I love to travel. It's in my blood. For most of my life I have traveled up and down the east and west coast of the U.S. and other parts of the world. As a child I traveled usually with my aunts to visit relatives down south, as we called it, driving from New York to Virginia several times during the year. As an adult living in California, my husband and I drove up and down the west coast exploring cities and towns from Los Angeles to Baja and up to Washington state. Once we drove from Los Angeles to New York and back, camping most of the way. It took us almost a month. We circled the U.S. stopping at campsites in the South, East, North, and West. We even ventured across Canada until it became too cold to camp in our little tent. On the whole, it was an invaluable trip. Not only did I get a geography lesson, but also it gave me a better understanding of and regard for the people and places that make up this country.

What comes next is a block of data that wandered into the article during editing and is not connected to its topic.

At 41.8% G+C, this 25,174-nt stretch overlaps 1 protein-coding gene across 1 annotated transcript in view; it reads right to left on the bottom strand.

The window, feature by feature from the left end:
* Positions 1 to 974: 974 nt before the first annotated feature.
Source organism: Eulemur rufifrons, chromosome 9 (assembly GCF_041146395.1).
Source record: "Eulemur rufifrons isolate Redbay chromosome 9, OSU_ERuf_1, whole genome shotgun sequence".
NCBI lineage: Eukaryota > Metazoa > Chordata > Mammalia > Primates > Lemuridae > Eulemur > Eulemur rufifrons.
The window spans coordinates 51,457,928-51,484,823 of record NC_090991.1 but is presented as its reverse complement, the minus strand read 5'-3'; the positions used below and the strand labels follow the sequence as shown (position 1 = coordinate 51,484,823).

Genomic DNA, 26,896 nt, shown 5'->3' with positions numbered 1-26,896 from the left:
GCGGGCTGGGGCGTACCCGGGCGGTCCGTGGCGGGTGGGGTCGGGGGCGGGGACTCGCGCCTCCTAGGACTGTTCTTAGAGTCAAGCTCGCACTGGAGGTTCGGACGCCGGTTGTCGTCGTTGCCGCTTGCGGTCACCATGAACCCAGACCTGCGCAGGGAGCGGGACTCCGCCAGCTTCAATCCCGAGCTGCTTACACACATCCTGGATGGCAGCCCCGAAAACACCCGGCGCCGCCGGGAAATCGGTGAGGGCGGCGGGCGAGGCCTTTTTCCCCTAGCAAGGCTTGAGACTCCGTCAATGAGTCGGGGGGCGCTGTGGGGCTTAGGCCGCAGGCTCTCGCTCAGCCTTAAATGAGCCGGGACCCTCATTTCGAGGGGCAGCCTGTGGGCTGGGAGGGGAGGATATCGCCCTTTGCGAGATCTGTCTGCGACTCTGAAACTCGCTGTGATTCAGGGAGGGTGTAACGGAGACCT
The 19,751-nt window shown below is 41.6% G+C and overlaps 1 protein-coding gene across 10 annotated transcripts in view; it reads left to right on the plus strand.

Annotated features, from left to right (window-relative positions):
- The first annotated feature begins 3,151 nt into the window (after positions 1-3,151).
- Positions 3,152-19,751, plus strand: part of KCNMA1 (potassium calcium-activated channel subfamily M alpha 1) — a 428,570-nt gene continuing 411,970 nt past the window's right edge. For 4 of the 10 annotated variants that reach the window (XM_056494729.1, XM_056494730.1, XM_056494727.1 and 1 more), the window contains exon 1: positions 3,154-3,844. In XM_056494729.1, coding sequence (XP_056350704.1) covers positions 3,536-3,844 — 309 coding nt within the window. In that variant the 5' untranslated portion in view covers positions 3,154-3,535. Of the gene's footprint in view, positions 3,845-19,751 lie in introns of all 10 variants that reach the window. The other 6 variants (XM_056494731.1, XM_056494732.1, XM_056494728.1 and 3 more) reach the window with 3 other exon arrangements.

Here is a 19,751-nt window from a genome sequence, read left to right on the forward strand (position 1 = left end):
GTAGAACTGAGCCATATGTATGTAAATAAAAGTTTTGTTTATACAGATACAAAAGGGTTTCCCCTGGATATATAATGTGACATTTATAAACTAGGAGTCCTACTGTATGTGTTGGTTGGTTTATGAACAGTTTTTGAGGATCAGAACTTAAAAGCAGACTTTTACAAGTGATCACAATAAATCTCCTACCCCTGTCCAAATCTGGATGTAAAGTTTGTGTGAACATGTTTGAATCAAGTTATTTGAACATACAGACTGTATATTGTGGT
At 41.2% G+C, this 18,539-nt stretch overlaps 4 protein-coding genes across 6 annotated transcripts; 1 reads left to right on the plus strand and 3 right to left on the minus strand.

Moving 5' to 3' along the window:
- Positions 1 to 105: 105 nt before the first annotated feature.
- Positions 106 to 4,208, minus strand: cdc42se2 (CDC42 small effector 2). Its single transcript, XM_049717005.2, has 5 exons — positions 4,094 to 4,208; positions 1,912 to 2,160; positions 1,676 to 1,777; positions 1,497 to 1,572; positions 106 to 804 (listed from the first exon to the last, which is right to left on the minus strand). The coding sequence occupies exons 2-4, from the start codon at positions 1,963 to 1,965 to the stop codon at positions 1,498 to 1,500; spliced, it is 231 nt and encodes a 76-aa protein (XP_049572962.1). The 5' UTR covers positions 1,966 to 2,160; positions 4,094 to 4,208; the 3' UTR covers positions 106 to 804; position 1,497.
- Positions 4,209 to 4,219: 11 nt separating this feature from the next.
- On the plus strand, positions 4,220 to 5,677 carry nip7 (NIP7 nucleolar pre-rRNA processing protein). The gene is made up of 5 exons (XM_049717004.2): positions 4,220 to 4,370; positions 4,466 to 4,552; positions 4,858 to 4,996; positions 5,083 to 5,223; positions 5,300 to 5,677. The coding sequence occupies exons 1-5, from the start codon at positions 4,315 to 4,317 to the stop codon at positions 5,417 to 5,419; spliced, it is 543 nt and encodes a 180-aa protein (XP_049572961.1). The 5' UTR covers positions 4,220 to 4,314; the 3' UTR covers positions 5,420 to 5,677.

My first venture overseas was to Nigeria. Since then I've trave…

Journaling: an important tool for writers

I began writing a journal after reading Anais Nin's Diaries years ago. I'd checked it out of the library and became fascinated with her account of her friendships with Henry and June Miller and other artists of the early part of the twentieth century. Before long I was hooked by that form of writing. Previously, I'd started keeping a diary, and on rare occasions when I could remember, I'd record my daily activities. Then I'd lock it, anyone who really wanted to see what I'd written could have easily opened the lock with a paper clip. However, after reading Nin's diaries (aka Anais Nin's Journals), I soon found that the small white book I'd purchased was too confining. I needed to expand from just listing my daily mundane activities. So I purchased a large notebook and thus began my years of journaling.

I now have volumes including a travel journal, one when my son was a baby and just learning to talk, a gardening journal in which I keep track of how …

Living Fully